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Google strikes again!

 •  • by Paul Ingraham
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Weekly nuggets of pain science news and insight, usually 100-300 words, with the occasional longer post. The blog is the “director’s commentary” on the core content of a library of major articles and books about common painful problems and popular treatments. See the blog archives or updates for the whole site.
This was originally published Aug 13, and then retracted on Aug 15 when it started getting too much of the wrong kind attention. The dust has settled and so I’m re-posting it with a few edits. There is a plea for help at the end, which still stands.

On May 5, major misfortune struck for the third time in a decade for the same irritating reason: Google.

•shakes fist at sky•

I lost about 50% of my organic search traffic, an effectively random consequence of a Google algorithm update. That would hit my bottom line hard at the best of times. But this is not — you may have noticed — the best of times.

Never, ever tempt fate

I had been cruising along fairly nicely in the early stages of the pandemic, business more or less normal despite everything: not fantastic, but fine, much to my relief. I was celebrating what appeared to be at least partial immunity.

The day before everything went to hell, I boasted to an old friend about how the business was weathering the storm fairly well. But I boasted softly because, if there’s a superstitious bone in my body, it’s the one about “tempting fate.” I guess I didn’t boast softly enough, because the disaster was already underway, and I simply didn’t know it yet.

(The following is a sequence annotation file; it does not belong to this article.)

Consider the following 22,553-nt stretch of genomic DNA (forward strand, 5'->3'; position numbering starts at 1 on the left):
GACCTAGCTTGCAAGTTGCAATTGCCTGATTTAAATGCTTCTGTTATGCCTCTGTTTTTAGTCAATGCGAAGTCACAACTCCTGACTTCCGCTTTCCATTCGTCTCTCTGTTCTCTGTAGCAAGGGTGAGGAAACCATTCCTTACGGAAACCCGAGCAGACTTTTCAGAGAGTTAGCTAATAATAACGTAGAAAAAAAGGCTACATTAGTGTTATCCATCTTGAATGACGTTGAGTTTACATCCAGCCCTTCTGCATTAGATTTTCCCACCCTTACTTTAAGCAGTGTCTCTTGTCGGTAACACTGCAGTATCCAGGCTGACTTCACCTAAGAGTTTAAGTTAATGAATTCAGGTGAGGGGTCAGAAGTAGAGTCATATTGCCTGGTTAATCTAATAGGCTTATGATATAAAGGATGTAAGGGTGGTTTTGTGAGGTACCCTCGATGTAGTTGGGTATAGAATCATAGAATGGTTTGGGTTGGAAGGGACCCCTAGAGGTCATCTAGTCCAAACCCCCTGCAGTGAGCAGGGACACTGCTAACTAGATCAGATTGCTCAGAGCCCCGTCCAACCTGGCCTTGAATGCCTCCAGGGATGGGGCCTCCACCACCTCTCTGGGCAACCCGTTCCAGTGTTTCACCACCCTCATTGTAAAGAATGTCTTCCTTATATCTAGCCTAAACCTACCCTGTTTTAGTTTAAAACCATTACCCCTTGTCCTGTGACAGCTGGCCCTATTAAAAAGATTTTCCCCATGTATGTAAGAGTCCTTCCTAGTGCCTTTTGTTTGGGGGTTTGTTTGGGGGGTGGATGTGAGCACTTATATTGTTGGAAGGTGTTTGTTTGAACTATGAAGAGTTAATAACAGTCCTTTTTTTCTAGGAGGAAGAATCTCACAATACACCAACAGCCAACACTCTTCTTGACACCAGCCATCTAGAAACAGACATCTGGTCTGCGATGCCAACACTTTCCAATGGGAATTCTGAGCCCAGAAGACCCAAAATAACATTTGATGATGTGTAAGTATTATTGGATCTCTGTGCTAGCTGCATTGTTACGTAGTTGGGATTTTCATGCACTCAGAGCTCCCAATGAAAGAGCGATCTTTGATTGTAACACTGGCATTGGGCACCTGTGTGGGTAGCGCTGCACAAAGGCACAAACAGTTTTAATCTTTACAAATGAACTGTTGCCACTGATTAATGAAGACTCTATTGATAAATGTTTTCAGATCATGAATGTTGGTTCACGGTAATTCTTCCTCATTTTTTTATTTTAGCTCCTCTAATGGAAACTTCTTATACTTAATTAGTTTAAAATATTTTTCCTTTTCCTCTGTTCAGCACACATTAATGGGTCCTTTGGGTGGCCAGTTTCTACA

An hour later my hair was standing on end as I looked at the day’s traffic indicators.

The damage in detail

To be clear, this was definitely not a consequence of the pandemic. The damage was effectively instant and severe, completely “artificial,” perfectly correlated with a publicly announced update to how Google ranks websites, what they call a “core algorithm update.”

That update trashed my organic search rank overnight. I lost about 40% that first day, and another 5% the next day, and there’s have been many small erratic losses ever since: nothing big, 1% here, 2% there, but only ever down, down, down, and they add up. Currently the site is about 60% less busy than it was pre-crash.

The damage varies from page to page, though. A few have lost “only” about 30%. The worst? A whopping 80% … and that includes two of my book “teasers,” so sales for those titles have just tanked.

Not my first SEO rodeo

This is the third major incident like this since first acquired substantial traffic about 10-12 years ago. I was also slammed by Google’s “Panda” update in 2011, and again by a rare and bizarre ranking disaster with the move from to in 2015. Those incidents seriously hurt my revenue. They were huge blows.

Panda recovery kicked in after about 14 months and the ordeal was completely in the rear view mirror by 18 months.

But the domain change disaster… I never truly recovered from that one.

And now this!

Google schmoogle